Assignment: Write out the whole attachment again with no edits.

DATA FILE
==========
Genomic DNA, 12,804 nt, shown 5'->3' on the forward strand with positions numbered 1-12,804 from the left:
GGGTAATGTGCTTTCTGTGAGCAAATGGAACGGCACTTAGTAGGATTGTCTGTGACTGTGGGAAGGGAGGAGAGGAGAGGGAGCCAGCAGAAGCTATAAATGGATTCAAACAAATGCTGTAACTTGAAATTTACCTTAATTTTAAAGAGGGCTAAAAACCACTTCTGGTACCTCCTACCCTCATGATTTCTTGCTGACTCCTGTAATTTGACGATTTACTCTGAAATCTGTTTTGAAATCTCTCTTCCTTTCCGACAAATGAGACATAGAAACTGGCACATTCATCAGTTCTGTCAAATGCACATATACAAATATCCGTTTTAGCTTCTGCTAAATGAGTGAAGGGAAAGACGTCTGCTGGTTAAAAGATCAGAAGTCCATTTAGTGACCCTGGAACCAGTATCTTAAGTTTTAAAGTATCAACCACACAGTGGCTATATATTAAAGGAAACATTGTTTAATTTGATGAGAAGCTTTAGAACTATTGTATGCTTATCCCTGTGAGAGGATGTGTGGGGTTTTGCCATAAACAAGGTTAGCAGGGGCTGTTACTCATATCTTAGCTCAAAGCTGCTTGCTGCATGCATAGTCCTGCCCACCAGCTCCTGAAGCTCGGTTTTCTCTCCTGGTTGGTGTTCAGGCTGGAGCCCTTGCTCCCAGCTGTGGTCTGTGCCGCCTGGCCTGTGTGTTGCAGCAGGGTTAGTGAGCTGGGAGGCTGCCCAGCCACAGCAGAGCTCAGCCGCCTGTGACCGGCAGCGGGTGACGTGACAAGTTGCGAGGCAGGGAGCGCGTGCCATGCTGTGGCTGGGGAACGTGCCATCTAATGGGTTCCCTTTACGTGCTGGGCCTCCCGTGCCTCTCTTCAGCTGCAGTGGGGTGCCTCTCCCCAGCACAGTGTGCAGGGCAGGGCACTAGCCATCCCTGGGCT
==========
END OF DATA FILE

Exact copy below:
Genomic DNA, 12,804 nt, shown 5'->3' on the forward strand with positions numbered 1-12,804 from the left:
GGGTAATGTGCTTTCTGTGAGCAAATGGAACGGCACTTAGTAGGATTGTCTGTGACTGTGGGAAGGGAGGAGAGGAGAGGGAGCCAGCAGAAGCTATAAATGGATTCAAACAAATGCTGTAACTTGAAATTTACCTTAATTTTAAAGAGGGCTAAAAACCACTTCTGGTACCTCCTACCCTCATGATTTCTTGCTGACTCCTGTAATTTGACGATTTACTCTGAAATCTGTTTTGAAATCTCTCTTCCTTTCCGACAAATGAGACATAGAAACTGGCACATTCATCAGTTCTGTCAAATGCACATATACAAATATCCGTTTTAGCTTCTGCTAAATGAGTGAAGGGAAAGACGTCTGCTGGTTAAAAGATCAGAAGTCCATTTAGTGACCCTGGAACCAGTATCTTAAGTTTTAAAGTATCAACCACACAGTGGCTATATATTAAAGGAAACATTGTTTAATTTGATGAGAAGCTTTAGAACTATTGTATGCTTATCCCTGTGAGAGGATGTGTGGGGTTTTGCCATAAACAAGGTTAGCAGGGGCTGTTACTCATATCTTAGCTCAAAGCTGCTTGCTGCATGCATAGTCCTGCCCACCAGCTCCTGAAGCTCGGTTTTCTCTCCTGGTTGGTGTTCAGGCTGGAGCCCTTGCTCCCAGCTGTGGTCTGTGCCGCCTGGCCTGTGTGTTGCAGCAGGGTTAGTGAGCTGGGAGGCTGCCCAGCCACAGCAGAGCTCAGCCGCCTGTGACCGGCAGCGGGTGACGTGACAAGTTGCGAGGCAGGGAGCGCGTGCCATGCTGTGGCTGGGGAACGTGCCATCTAATGGGTTCCCTTTACGTGCTGGGCCTCCCGTGCCTCTCTTCAGCTGCAGTGGGGTGCCTCTCCCCAGCACAGTGTGCAGGGCAGGGCACTAGCCATCCCTGGGCT